What does it look like when the human heart, beset by an existential inquietude longing for a truly lasting fulfillment, meets the God who communicates the gift of his sheer aliveness to that same heart?
What does it look like when the misery of our primordial brokenness, which images that same restless heart of ours experiencing alienation from all that is other, meets the mercy of a God who both witnesses our woundedness in its deepest depth and actively wills to enter into its sheer chaos so as to breathe back a renewal of life which puts flesh on the dried bones of our frailty?
What does such a meeting … such an encounter … look like?
“Καὶ _ὁ _λόγος _σὰρξ _ἐγένετο _καὶ _ἐσκήνωσεν _ἐν _ἡμῖν”
(And the Word became flesh and made his dwelling among us)John 1:14
The Word became flesh and made his dwelling among … us.
Whenever I reflect on the question of just who Jesus the Christ is, who is he to the world, who is he to me, I inescapably begin to think about incarnation.
Ever since I was a kid—a neophyte in the faith— I’ve always seemed to possess a particular interest in the meaning or significance of Christmas, the Christmas mystery as it were (I always managed to work my way into serving at the Christmas liturgies even though the stress of it was enough to make 12 year old, worry ridden, me vomit).
Something about Christmas drew me—and continues to draw me— like a moth to the light. Something other than the boxes of presents.
I continue to be fascinated by just what our Christian faith boldly professes about this facet of God’s character: that the one true God, the creator of the entire universe, would willing humble himself to share in our humanity, to step into the fullness of our human finitude and limitation, so as to reconcile us into his very divinity.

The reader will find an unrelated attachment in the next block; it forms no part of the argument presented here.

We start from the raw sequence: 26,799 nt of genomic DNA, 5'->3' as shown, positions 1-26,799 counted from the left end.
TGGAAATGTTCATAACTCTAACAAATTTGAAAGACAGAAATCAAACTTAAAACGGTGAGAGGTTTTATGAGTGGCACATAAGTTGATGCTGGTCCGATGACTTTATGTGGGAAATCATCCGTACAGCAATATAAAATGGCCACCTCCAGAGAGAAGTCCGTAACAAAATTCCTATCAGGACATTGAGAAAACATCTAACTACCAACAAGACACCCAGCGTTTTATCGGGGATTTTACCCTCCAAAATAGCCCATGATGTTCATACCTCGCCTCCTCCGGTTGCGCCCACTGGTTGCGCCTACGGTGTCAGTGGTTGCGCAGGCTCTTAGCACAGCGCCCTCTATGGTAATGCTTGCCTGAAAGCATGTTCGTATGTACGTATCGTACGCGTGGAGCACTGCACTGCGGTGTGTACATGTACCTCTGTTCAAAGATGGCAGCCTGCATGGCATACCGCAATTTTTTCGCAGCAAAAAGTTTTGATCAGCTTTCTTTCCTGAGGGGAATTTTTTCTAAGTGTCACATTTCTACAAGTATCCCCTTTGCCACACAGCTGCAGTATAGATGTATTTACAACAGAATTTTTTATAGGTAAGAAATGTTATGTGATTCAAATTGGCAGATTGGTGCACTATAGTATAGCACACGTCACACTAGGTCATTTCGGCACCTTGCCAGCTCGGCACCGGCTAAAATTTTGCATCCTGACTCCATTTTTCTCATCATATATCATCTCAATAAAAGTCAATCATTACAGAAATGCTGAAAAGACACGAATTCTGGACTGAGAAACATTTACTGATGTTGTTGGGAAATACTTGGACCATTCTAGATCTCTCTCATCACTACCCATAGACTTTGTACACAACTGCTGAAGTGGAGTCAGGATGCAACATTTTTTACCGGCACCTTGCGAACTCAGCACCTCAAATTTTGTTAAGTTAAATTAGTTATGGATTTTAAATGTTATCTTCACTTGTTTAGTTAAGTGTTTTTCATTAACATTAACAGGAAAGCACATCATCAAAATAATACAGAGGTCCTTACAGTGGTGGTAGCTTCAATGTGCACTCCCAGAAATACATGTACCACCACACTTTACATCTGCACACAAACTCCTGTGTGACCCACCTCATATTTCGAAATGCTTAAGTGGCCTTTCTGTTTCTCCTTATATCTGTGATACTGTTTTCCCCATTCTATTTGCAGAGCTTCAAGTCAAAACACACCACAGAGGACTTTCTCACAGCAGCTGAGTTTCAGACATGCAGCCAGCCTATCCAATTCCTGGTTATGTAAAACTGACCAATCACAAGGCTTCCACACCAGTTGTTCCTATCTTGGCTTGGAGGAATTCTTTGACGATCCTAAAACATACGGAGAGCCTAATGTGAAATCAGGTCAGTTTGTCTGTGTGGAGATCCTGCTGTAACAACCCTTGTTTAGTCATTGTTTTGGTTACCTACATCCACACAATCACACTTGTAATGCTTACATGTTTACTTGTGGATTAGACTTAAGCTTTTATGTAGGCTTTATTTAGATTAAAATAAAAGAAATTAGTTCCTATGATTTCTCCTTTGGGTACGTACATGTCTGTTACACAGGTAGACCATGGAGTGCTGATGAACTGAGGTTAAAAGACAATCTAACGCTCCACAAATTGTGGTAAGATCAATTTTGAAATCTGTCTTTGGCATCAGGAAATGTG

In the person of Jesus that is exactly what God has done.
In the incarnation, whereby the very Word of God takes flesh and dwells among us, a truly transcendent encounter takes place, one that permeates the entirety of the created order and grafts the very person of God onto the human experience. In the flesh of Jesus, composed of trillions of atoms formed from the remnants of stars and the matter of our universe, in this flesh of Jesus, the kiss of the creator has truly imprinted itself, in a unique way…onto creation, onto our heart, onto our frailty.
Jesus Christ is truly the fulfillment of all desire.
He is that fulfillment for which our restless heart longs, he is that fulfillment in which our brokenness finds the new breath of resurrected life. For in Jesus, the tender compassion of our God, the dawn from on high has truly broken upon us, making his dwelling among us and within us…us who dwell in darkness and the shadow of death. And in the person of Jesus we encounter the one who will guide our feet into the way of peace, a peace which is nothing less than the fulfillment of all desire.
In the words of Augustine:
“If Jesus had not come as a human being all we would know about human life is that we are born and we die. Jesus took upon himself the human condition we know and gave us a proof of the eternal life we do not know.”Saint Augustine, Commentary on Psalm 60, 4
 Pierre Teilhard de Chardin, “Hymn of the Universe”, 144.
 Lk 1: 78-79